Don’t Fear the Ripper
The basic design of a ripper — the device consisting of a row of “teeth” that trail behind a dozer to break up hard ground so that it can be graded by the dozer blade — has been all but established science for the past half-century.
Only that arrangement was not ideal for the new Project Minotaur, for two reasons, according to a conversation with Jacob Benteman and Dan Seacat, design engineers:
First, the multi-functional aspect of Project Minotaur as a CTL meant that it had to be able to load onto a trailer, and the standard ripper design reduced the departure angle, or the incline at which it would drag on the ground.
Second, Project Minotaur’s engine compartment door would face to the rear, unlike a dozer, so the ripper’s retraction and extension had to allow for easy access.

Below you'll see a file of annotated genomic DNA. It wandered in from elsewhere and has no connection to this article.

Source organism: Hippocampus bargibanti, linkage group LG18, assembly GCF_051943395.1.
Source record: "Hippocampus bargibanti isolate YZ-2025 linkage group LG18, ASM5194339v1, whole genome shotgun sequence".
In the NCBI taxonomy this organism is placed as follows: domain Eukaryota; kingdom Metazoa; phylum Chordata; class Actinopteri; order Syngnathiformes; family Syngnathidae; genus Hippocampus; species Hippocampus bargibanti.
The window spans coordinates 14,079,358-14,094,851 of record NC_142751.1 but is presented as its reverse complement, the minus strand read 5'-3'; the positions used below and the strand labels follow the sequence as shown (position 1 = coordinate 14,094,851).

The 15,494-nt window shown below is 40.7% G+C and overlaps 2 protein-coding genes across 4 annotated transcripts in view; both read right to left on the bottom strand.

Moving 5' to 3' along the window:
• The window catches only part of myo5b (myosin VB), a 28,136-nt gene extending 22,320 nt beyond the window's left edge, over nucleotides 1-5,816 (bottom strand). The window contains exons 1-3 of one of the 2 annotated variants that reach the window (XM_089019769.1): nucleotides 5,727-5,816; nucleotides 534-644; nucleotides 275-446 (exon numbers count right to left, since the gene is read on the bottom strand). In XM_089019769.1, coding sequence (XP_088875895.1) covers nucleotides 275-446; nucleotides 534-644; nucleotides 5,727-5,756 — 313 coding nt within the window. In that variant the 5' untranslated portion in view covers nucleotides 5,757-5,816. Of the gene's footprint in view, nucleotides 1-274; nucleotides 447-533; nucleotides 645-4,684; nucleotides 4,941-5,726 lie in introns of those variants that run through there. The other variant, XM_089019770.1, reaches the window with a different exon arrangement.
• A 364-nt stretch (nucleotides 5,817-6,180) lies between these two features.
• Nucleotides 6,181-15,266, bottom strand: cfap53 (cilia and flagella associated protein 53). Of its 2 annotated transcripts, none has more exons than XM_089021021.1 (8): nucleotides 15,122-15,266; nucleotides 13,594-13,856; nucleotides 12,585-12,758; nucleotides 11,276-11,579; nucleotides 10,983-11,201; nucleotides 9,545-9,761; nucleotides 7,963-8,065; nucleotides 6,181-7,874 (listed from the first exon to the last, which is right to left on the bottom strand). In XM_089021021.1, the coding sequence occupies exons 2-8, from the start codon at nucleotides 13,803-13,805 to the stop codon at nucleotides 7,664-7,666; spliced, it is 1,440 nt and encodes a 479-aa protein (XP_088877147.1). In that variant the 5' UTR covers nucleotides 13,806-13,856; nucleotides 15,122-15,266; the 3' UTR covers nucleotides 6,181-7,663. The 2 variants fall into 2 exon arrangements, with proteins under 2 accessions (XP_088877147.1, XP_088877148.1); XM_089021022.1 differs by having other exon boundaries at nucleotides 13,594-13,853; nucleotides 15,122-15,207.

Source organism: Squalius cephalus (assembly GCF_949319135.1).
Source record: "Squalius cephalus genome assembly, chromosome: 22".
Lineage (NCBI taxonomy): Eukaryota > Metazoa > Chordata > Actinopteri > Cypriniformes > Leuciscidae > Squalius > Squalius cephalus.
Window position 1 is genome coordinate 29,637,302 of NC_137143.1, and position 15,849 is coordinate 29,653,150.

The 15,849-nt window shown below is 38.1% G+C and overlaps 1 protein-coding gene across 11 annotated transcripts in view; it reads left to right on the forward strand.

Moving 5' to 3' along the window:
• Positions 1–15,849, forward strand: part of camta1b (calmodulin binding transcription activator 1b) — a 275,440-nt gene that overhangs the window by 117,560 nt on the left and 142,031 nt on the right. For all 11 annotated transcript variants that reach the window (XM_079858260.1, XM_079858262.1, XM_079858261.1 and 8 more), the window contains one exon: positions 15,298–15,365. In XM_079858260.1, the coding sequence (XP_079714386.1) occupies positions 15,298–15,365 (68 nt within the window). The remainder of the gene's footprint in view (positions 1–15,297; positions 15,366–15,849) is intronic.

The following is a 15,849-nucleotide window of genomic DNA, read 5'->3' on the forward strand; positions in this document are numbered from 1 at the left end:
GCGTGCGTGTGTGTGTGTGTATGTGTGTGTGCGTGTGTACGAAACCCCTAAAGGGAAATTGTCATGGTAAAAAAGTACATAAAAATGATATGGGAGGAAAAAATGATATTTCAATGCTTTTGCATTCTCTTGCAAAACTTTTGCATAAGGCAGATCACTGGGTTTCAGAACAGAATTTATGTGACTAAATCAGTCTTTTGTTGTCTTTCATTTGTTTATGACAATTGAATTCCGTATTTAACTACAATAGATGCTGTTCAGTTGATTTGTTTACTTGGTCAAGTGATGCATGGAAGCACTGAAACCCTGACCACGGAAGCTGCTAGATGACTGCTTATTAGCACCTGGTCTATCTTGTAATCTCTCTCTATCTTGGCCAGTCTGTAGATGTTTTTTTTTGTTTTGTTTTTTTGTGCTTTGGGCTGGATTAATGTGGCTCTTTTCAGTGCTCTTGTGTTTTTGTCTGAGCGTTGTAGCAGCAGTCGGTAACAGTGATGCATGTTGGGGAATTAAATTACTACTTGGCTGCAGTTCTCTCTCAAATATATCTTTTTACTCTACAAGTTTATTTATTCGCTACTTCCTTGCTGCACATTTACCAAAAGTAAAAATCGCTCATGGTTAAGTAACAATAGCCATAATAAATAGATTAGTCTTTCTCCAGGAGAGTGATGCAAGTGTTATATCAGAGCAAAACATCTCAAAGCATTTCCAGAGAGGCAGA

When an early design build with forward mounted teeth was put to the test in the field, the teeth acted like tills and collected dirt on the frame. In addition, the operator platform with the front-mounted teeth required a flip-up design in order to allow access to the pins that hold the teeth in place.
So the team went back to the drawing board, and innovated the established ripper design.
What they devised incorporated all of the performance criteria that operators would demand from a ripper — putting the teeth back in the rear of the frame — but reimagined the linkages for raising and lowering it, so that it would deliver an angle of departure that matched the angle of approach at the front…while preserving the critical ripper function.
They also were able to reduce complexity. Once the teeth were mounted behind the support frame, the movable platforms could be eliminated, therefore reducing complexity.
This is how we’re using practical innovation to build Project Minotaur.